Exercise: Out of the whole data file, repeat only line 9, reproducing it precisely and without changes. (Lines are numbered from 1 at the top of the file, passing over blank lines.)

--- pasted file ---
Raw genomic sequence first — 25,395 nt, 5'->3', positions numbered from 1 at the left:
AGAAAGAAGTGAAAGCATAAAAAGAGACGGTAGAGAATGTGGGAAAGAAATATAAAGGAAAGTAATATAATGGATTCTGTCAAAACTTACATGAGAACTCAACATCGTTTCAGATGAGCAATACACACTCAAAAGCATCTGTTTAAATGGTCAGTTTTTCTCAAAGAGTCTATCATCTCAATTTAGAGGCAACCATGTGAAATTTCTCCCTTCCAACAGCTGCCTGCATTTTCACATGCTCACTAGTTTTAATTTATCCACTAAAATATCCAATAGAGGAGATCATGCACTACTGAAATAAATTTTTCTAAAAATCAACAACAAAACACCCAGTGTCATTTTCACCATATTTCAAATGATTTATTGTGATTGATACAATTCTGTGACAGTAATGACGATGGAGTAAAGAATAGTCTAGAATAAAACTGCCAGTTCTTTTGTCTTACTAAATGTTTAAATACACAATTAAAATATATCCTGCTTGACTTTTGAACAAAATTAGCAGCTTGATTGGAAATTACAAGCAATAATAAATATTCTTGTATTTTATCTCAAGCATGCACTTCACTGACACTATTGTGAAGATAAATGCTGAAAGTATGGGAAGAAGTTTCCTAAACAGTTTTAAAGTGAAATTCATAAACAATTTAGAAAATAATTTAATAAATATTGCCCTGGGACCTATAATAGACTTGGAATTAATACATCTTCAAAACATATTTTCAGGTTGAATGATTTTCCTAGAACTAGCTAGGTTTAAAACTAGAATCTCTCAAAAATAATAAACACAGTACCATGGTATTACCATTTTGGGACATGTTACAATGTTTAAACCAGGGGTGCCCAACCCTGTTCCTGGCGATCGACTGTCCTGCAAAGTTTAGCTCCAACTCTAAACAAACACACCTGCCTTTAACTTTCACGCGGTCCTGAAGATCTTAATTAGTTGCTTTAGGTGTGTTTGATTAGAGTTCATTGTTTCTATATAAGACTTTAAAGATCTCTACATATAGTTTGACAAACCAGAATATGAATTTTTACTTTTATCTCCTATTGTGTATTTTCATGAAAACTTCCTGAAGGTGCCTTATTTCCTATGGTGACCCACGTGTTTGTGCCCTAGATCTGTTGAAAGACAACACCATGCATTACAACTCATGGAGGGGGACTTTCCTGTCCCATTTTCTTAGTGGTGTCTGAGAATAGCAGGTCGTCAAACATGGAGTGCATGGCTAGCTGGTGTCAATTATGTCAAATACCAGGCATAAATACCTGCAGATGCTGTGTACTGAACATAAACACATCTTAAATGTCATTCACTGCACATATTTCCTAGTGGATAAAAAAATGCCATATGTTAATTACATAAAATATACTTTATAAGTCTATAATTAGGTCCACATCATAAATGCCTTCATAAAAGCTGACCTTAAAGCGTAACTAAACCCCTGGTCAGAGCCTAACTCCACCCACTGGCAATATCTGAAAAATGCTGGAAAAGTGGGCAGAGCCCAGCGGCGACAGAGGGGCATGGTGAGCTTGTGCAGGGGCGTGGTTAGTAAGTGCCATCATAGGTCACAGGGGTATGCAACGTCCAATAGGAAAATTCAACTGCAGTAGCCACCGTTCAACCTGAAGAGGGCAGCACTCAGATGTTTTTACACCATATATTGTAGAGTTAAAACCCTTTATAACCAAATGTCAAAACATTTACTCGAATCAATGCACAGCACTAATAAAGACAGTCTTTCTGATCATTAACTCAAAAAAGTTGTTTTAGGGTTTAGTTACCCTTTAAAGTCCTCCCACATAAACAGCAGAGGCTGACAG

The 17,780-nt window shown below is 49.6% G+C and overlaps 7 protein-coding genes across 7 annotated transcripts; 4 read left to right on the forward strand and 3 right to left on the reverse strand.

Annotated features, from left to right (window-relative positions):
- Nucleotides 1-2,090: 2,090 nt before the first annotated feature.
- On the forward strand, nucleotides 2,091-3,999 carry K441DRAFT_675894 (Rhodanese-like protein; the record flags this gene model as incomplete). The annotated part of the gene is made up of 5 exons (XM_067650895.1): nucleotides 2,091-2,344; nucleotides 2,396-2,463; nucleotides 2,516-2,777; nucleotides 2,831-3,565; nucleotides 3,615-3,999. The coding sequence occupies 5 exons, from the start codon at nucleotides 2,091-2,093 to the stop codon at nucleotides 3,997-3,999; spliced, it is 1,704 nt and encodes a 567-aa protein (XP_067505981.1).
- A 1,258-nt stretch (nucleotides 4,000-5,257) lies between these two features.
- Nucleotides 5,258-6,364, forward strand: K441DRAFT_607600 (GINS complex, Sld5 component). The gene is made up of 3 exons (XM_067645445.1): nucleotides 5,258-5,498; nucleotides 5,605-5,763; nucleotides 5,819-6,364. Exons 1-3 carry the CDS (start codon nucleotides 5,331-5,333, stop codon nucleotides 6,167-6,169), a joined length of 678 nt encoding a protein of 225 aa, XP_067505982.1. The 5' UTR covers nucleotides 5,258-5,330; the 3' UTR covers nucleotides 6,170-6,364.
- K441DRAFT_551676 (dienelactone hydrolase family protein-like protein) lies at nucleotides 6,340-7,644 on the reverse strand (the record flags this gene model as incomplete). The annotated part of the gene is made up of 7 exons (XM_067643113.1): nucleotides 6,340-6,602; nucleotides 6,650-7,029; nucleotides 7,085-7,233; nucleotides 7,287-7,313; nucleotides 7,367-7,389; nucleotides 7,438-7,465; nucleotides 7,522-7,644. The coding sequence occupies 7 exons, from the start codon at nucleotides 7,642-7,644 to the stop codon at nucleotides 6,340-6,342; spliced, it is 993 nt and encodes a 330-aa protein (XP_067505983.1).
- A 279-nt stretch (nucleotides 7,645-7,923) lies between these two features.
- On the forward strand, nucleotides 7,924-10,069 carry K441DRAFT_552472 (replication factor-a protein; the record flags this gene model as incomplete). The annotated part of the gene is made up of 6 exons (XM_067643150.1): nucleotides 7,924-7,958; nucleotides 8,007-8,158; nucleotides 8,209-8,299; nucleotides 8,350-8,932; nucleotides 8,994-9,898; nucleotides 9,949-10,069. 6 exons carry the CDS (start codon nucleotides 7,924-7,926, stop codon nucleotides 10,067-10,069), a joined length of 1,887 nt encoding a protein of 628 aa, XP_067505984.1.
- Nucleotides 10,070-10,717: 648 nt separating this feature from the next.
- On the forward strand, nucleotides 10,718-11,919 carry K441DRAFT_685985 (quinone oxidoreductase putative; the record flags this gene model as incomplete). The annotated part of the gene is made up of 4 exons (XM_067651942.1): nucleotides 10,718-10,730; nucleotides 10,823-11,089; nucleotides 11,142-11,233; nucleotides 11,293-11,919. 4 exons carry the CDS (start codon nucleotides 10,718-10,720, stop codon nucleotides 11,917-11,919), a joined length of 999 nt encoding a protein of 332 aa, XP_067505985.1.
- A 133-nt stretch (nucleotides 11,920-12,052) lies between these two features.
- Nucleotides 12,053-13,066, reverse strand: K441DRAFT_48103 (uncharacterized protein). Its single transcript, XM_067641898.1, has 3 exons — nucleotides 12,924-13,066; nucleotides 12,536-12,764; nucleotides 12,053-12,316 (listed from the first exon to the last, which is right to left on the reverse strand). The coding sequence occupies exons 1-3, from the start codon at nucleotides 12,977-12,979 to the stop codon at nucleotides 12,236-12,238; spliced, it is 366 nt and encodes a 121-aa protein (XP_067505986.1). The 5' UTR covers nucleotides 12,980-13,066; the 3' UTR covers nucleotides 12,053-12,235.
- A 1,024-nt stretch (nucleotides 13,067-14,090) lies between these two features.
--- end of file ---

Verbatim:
- K441DRAFT_551676 (dienelactone hydrolase family protein-like protein) lies at nucleotides 6,340-7,644 on the reverse strand (the record flags this gene model as incomplete). The annotated part of the gene is made up of 7 exons (XM_067643113.1): nucleotides 6,340-6,602; nucleotides 6,650-7,029; nucleotides 7,085-7,233; nucleotides 7,287-7,313; nucleotides 7,367-7,389; nucleotides 7,438-7,465; nucleotides 7,522-7,644. The coding sequence occupies 7 exons, from the start codon at nucleotides 7,642-7,644 to the stop codon at nucleotides 6,340-6,342; spliced, it is 993 nt and encodes a 330-aa protein (XP_067505983.1).